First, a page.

NTSB Says Airplane in Cedaredge Crash Might Have Broken Apart Midflight
by Watch Staff
Dec 09, 2013 | 1977 views | 0 0 comments | 19 19 recommendations | email to a friend | print

MONTROSE – A preliminary report released by the National Transportation Safety Board suggests the small Cessna T210M airplane that crashed near Cedaredge on Nov. 19 might have broken up in mid-air, killing the pilot.

On Nov. 19, at approximately 6:11 p.m., Delta County 911 dispatchers received multiple calls about a small aircraft going down on private property on Surface Creek Road, north of Cedaredge. First responders found the aircraft "fully engulfed" in flames, according to reports.

The pilot was identified as Tari Lawrence Taricco, 57, of Rancho Palos Verde, Calif., who had taken off from Zamperini Field Airport in Torrance, Calif. at 2:48 p.m. for the Aspen-Pitkin County Airport.

According to the NTSB, Taricco’s airplane was registered to and operated by Montana National Incorporated; . "night conditions existed at the time of the accident, and no flight plan was filed prior to departure.

"On-site wreckage examination revealed a post-impact fire had consumed a majority of the airplane. Several components of the airplane were found separated from the main wreckage. The largest of these components, a 15-foot outboard section of the left wing, was found about 1,450-feet to the northwest of the main wreckage. The airplane was retained for further examination," the report said.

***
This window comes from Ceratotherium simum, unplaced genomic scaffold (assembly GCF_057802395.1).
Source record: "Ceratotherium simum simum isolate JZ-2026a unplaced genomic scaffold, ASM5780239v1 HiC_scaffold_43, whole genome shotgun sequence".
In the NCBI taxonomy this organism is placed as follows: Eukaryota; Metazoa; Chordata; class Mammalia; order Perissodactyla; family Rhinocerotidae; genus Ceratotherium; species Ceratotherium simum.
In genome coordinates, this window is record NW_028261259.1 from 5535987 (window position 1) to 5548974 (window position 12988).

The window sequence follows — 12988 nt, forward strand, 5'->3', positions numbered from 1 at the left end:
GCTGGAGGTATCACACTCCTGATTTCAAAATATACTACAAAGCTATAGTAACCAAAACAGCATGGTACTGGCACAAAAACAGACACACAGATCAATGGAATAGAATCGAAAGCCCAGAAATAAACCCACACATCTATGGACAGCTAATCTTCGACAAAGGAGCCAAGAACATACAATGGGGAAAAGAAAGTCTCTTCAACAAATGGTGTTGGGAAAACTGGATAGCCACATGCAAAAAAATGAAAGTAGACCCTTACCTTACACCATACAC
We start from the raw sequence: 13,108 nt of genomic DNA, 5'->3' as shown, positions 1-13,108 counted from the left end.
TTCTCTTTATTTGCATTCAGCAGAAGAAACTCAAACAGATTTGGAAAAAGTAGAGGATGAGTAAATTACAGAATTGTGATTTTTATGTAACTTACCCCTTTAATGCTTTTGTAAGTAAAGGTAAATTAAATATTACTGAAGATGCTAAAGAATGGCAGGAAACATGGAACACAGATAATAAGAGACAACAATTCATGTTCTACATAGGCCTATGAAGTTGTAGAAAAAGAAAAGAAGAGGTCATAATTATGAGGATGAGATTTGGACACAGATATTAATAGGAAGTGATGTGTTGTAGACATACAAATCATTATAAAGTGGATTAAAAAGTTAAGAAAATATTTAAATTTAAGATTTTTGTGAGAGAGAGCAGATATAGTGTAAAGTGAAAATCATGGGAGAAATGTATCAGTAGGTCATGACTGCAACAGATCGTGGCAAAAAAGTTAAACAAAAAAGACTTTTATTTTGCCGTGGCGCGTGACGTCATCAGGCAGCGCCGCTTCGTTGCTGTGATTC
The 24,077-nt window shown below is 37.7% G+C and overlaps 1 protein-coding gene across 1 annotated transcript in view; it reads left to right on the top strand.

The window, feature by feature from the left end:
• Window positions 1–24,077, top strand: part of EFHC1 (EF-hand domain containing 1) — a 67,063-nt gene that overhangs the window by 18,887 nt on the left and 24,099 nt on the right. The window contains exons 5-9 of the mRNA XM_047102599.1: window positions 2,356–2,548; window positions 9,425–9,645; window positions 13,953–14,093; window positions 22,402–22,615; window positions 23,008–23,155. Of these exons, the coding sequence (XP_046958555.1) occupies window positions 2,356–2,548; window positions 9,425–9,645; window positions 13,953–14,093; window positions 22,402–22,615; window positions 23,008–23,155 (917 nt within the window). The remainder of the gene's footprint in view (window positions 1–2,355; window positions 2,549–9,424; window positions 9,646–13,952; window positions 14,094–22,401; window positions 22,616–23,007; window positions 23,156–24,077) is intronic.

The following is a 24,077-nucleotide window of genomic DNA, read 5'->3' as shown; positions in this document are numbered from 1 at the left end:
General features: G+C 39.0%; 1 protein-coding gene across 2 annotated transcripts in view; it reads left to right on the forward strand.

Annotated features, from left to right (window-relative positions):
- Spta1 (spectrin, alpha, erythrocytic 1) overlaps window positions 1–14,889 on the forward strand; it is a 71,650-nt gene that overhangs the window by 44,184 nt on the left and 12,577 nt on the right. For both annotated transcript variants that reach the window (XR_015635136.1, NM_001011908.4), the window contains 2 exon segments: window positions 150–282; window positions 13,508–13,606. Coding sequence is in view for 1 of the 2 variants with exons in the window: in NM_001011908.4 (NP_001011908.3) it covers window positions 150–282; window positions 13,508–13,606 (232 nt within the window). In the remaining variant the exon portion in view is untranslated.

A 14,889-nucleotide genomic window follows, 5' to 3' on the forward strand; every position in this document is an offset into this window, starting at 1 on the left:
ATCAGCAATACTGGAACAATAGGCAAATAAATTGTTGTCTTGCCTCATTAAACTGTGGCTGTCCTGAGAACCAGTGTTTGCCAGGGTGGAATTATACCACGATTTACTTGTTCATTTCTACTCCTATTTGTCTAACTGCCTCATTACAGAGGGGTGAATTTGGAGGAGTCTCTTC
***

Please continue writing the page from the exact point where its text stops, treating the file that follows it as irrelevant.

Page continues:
According to the report, the airplane was inbound to Aspen at 13,500 feet Mean Sea Level, with the pilot receiving Visual Flight Rules flight following services from Denver Air Route Traffic Control Center. The pilot requested an Instrument Flight Rules clearance about 55 miles southwest of Aspen, with the controller issuing an IFR clearance to Aspen at 15,000 feet MSL and requesting that the pilot transmit flight plan information.

"While the pilot was transmitting the requested flight plan information, the controller observed on the radar screen that the airplane made a left turn away from the assigned clearance. When the controller inquired as to the airplane's heading, the pilot stated that his autopilot had disconnected. The controller subsequently issued the pilot a heading back towards KASE [Aspen], which the pilot accepted. The airplane continued to turn left and made a rapid descent. Both radar and radio contact were subsequently lost," the report said.

The NTSB said a weather observation station at Blake Field Airport in Delta, located about 14 miles southwest of the accident site, reported visibility at 10 miles, with broken clouds at 5,000 feet Above Ground Level, overcast clouds at 6,500 feet AGL, temperature 7 degrees Celsius (or 44 degrees Fahrenheit) and the dew point was negative 2 degrees Celsius, or 28 degrees Fahrenheit.

According to Airmen's Meteorological Information advisory, moderate turbulence and icing was active in the area of the accident and according to radio traffic light rain was falling in the area of the accident.

A small Emergency Locator Transmitter signal was received close to the Flat Tops Wilderness Area, north of the crash site.



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